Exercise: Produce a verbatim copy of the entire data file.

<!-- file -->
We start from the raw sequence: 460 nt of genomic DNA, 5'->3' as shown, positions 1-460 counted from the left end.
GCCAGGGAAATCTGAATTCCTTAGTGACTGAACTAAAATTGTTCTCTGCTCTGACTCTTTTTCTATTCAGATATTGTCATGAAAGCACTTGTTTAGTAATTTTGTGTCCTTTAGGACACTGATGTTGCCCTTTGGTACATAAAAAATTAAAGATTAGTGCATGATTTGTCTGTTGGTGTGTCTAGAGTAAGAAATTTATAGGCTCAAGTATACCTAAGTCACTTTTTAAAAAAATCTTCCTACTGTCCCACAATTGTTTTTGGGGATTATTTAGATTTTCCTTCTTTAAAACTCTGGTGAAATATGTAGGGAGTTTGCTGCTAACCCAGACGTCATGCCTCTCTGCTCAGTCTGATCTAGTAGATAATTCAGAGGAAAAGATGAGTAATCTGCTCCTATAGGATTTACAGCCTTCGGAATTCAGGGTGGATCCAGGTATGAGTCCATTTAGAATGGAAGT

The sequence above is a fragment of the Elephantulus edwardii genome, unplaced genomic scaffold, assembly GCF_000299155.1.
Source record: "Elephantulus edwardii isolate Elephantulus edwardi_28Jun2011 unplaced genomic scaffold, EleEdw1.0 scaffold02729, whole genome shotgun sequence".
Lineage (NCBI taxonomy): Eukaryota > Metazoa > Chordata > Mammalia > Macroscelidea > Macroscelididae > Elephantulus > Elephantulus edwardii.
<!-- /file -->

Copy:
We start from the raw sequence: 460 nt of genomic DNA, 5'->3' as shown, positions 1-460 counted from the left end.
GCCAGGGAAATCTGAATTCCTTAGTGACTGAACTAAAATTGTTCTCTGCTCTGACTCTTTTTCTATTCAGATATTGTCATGAAAGCACTTGTTTAGTAATTTTGTGTCCTTTAGGACACTGATGTTGCCCTTTGGTACATAAAAAATTAAAGATTAGTGCATGATTTGTCTGTTGGTGTGTCTAGAGTAAGAAATTTATAGGCTCAAGTATACCTAAGTCACTTTTTAAAAAAATCTTCCTACTGTCCCACAATTGTTTTTGGGGATTATTTAGATTTTCCTTCTTTAAAACTCTGGTGAAATATGTAGGGAGTTTGCTGCTAACCCAGACGTCATGCCTCTCTGCTCAGTCTGATCTAGTAGATAATTCAGAGGAAAAGATGAGTAATCTGCTCCTATAGGATTTACAGCCTTCGGAATTCAGGGTGGATCCAGGTATGAGTCCATTTAGAATGGAAGT

The sequence above is a fragment of the Elephantulus edwardii genome, unplaced genomic scaffold, assembly GCF_000299155.1.
Source record: "Elephantulus edwardii isolate Elephantulus edwardi_28Jun2011 unplaced genomic scaffold, EleEdw1.0 scaffold02729, whole genome shotgun sequence".
Lineage (NCBI taxonomy): Eukaryota > Metazoa > Chordata > Mammalia > Macroscelidea > Macroscelididae > Elephantulus > Elephantulus edwardii.